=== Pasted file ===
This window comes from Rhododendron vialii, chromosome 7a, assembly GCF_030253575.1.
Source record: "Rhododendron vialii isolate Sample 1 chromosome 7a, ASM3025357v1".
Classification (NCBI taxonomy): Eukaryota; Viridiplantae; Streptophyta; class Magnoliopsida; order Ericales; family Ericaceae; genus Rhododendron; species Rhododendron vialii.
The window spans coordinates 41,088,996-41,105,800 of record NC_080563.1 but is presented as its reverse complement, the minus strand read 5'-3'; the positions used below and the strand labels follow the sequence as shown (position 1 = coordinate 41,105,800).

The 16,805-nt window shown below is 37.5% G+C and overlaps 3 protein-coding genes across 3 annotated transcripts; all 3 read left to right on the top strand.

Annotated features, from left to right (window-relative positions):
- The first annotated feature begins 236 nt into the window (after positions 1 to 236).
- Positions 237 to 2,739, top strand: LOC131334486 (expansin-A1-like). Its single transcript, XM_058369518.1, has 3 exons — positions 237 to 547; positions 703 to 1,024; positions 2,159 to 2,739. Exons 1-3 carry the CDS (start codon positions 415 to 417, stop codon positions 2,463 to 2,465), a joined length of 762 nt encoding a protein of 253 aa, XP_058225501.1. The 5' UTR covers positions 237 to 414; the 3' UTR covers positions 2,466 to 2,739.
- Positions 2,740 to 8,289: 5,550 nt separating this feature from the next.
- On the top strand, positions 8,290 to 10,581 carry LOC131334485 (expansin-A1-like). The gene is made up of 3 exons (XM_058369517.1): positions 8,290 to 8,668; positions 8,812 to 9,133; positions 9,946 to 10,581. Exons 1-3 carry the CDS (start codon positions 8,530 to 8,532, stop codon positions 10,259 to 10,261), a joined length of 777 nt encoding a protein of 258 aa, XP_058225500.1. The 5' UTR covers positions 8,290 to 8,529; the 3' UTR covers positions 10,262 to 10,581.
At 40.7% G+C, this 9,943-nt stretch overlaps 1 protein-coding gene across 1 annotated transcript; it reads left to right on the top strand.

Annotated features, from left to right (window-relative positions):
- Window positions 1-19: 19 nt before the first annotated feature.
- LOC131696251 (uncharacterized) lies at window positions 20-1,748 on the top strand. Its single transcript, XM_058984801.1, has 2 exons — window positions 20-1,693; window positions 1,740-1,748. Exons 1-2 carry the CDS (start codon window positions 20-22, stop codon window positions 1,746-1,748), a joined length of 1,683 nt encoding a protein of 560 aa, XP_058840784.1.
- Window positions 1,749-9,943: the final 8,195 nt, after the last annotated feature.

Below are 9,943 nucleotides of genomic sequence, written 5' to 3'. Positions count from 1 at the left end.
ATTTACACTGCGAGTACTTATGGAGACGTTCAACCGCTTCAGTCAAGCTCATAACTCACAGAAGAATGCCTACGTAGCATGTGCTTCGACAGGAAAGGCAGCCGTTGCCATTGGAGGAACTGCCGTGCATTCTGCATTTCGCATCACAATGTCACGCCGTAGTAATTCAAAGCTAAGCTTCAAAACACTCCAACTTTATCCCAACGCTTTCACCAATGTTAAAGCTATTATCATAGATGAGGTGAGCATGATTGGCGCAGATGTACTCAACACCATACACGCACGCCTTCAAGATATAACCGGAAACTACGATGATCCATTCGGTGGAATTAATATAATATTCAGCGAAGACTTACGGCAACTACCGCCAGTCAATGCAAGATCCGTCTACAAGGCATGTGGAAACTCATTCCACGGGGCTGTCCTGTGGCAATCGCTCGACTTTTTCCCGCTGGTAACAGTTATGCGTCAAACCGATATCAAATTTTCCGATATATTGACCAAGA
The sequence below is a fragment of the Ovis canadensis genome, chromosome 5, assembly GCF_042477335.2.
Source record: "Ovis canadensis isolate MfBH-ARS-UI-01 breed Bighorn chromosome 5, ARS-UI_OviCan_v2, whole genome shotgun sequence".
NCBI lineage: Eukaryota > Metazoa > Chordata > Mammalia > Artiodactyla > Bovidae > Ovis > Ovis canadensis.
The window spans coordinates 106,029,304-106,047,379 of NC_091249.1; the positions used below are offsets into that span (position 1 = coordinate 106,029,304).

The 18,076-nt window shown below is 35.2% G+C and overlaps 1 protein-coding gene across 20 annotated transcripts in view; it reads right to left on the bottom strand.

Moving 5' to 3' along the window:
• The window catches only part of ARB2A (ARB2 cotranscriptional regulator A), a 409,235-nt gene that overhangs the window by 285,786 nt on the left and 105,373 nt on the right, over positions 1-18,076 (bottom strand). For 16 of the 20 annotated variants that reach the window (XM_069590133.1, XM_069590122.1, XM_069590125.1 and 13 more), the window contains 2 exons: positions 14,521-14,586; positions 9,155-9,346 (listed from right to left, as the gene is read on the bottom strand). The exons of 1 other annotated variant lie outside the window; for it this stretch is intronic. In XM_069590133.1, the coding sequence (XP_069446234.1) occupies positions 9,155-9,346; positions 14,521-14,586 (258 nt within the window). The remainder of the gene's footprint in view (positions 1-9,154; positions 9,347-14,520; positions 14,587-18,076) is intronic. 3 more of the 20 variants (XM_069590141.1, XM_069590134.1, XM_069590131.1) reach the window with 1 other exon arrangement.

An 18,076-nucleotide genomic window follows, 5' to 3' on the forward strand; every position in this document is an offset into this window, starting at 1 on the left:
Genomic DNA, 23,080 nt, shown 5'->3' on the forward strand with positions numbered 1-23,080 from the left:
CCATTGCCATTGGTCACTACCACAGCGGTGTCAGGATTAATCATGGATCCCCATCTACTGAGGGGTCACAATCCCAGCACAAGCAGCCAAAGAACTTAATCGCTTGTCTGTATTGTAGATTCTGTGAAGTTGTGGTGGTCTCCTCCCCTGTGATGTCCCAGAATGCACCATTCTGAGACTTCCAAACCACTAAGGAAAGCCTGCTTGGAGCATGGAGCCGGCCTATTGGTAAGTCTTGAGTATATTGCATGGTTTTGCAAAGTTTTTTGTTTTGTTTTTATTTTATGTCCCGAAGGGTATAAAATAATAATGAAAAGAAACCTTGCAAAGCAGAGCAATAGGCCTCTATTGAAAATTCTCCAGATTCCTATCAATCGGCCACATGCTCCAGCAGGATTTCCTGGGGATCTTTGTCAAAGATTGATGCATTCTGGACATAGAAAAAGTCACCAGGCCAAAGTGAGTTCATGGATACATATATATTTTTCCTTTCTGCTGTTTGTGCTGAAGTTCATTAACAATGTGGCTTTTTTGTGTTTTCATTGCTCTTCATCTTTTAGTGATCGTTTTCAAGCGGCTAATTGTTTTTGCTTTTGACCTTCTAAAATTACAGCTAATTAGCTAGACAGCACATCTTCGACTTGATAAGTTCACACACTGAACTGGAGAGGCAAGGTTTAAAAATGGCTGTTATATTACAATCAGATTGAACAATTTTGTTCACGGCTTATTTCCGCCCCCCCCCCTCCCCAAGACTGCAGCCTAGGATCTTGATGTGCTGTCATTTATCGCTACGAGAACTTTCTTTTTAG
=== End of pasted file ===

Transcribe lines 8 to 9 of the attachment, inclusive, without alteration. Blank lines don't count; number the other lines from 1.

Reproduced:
- Positions 237 to 2,739, top strand: LOC131334486 (expansin-A1-like). Its single transcript, XM_058369518.1, has 3 exons — positions 237 to 547; positions 703 to 1,024; positions 2,159 to 2,739. Exons 1-3 carry the CDS (start codon positions 415 to 417, stop codon positions 2,463 to 2,465), a joined length of 762 nt encoding a protein of 253 aa, XP_058225501.1. The 5' UTR covers positions 237 to 414; the 3' UTR covers positions 2,466 to 2,739.
- Positions 2,740 to 8,289: 5,550 nt separating this feature from the next.